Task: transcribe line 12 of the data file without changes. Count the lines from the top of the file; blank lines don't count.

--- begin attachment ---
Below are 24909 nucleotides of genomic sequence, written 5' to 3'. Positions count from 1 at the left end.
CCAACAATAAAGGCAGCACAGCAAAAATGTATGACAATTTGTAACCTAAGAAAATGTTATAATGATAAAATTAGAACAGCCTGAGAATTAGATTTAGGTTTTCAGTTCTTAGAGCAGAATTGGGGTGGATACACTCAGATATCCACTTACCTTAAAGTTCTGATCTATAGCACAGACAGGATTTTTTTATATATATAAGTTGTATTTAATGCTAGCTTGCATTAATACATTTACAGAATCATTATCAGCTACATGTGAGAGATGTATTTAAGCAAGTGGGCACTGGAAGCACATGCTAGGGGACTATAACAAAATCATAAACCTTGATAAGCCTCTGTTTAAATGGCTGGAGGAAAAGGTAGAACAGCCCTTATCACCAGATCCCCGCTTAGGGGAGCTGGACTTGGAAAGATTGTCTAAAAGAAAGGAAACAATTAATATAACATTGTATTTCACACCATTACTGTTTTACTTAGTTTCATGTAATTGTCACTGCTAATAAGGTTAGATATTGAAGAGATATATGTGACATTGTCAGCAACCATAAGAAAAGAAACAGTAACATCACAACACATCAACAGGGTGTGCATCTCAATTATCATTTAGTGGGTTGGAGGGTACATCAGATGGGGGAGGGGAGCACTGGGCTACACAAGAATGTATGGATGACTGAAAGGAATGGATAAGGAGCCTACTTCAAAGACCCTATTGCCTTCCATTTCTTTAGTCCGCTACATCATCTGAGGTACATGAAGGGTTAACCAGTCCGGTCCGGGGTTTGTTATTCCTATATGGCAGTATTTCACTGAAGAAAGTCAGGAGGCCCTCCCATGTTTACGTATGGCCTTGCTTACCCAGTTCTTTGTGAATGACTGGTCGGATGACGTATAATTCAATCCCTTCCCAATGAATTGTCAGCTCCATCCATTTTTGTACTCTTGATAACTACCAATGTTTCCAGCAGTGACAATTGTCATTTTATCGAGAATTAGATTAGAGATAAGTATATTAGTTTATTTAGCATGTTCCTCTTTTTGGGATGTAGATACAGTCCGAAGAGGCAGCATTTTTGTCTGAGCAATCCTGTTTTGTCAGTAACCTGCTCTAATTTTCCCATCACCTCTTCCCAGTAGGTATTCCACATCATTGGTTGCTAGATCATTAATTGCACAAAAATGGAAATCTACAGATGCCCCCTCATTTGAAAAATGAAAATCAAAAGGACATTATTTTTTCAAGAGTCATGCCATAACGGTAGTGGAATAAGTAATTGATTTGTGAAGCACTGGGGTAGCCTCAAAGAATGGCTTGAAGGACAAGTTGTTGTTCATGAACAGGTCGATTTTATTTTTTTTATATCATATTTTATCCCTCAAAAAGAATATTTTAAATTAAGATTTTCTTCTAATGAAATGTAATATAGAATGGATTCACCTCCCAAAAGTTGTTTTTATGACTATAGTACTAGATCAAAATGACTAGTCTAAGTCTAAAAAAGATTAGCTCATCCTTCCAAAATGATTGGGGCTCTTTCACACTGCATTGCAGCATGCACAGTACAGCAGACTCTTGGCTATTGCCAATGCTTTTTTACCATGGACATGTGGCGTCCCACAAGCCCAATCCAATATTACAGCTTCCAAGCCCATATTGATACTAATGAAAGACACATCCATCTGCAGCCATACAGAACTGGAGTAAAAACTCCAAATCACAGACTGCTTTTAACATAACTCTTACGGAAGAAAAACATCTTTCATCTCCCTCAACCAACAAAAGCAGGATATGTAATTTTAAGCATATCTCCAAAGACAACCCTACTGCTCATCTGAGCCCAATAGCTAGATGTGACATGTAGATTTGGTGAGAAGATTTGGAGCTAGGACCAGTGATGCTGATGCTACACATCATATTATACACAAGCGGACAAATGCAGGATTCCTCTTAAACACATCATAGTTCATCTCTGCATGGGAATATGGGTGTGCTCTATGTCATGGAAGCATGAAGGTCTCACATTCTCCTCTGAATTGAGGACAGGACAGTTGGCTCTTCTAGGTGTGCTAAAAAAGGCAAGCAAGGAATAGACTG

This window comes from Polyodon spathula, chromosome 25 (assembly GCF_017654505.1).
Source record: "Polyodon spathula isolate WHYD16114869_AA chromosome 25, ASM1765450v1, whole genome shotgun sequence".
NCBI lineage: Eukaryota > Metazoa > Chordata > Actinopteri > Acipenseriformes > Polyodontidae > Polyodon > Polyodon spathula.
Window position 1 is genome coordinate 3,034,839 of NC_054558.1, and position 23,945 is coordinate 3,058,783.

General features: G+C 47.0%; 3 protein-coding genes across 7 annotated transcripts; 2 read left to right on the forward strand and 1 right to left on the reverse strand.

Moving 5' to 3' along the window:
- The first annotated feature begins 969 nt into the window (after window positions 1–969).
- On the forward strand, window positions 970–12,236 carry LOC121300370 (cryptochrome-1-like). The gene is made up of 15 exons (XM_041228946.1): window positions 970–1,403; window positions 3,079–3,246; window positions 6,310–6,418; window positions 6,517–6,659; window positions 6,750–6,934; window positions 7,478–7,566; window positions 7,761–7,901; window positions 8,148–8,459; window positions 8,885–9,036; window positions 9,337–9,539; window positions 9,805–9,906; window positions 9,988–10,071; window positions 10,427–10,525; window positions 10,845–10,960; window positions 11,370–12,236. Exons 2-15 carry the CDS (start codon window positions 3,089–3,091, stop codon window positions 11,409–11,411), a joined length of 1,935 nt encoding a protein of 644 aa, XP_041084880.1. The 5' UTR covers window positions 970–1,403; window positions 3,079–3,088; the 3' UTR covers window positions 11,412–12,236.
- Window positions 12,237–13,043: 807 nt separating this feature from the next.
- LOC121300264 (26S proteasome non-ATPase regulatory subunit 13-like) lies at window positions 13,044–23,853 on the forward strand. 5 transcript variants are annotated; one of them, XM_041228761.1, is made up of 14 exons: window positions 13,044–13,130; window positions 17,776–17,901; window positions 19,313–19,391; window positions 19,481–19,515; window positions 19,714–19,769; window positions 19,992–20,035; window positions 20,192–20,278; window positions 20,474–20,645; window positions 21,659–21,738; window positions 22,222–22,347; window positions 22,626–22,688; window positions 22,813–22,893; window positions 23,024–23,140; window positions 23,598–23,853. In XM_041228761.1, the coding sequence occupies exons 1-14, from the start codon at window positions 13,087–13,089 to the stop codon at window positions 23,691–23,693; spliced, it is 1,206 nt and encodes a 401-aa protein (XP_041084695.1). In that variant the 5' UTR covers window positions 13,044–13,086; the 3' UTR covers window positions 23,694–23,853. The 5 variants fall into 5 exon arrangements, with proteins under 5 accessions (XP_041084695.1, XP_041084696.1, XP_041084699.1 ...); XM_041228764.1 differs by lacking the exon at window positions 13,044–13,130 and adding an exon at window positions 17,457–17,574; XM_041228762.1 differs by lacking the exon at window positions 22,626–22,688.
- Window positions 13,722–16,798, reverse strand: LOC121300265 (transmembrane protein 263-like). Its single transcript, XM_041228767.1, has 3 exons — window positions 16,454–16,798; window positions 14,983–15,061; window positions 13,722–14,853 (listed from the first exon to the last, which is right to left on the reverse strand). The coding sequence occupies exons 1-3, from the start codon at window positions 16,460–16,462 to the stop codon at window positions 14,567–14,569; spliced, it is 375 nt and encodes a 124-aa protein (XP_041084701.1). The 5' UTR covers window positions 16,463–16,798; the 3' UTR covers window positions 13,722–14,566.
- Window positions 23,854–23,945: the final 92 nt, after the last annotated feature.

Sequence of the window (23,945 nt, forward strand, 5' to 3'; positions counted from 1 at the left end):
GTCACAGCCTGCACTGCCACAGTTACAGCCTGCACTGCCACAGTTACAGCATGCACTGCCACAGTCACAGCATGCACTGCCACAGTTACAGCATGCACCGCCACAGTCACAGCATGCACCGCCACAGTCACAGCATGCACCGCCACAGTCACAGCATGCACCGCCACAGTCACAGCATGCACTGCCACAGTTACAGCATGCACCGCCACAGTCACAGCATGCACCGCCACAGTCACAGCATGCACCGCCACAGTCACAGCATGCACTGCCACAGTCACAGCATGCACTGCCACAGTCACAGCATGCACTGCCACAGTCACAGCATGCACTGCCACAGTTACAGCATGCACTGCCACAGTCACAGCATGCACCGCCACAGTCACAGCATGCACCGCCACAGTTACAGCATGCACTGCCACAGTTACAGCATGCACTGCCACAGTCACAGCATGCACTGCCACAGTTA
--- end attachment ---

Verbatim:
- LOC121300264 (26S proteasome non-ATPase regulatory subunit 13-like) lies at window positions 13,044–23,853 on the forward strand. 5 transcript variants are annotated; one of them, XM_041228761.1, is made up of 14 exons: window positions 13,044–13,130; window positions 17,776–17,901; window positions 19,313–19,391; window positions 19,481–19,515; window positions 19,714–19,769; window positions 19,992–20,035; window positions 20,192–20,278; window positions 20,474–20,645; window positions 21,659–21,738; window positions 22,222–22,347; window positions 22,626–22,688; window positions 22,813–22,893; window positions 23,024–23,140; window positions 23,598–23,853. In XM_041228761.1, the coding sequence occupies exons 1-14, from the start codon at window positions 13,087–13,089 to the stop codon at window positions 23,691–23,693; spliced, it is 1,206 nt and encodes a 401-aa protein (XP_041084695.1). In that variant the 5' UTR covers window positions 13,044–13,086; the 3' UTR covers window positions 23,694–23,853. The 5 variants fall into 5 exon arrangements, with proteins under 5 accessions (XP_041084695.1, XP_041084696.1, XP_041084699.1 ...); XM_041228764.1 differs by lacking the exon at window positions 13,044–13,130 and adding an exon at window positions 17,457–17,574; XM_041228762.1 differs by lacking the exon at window positions 22,626–22,688.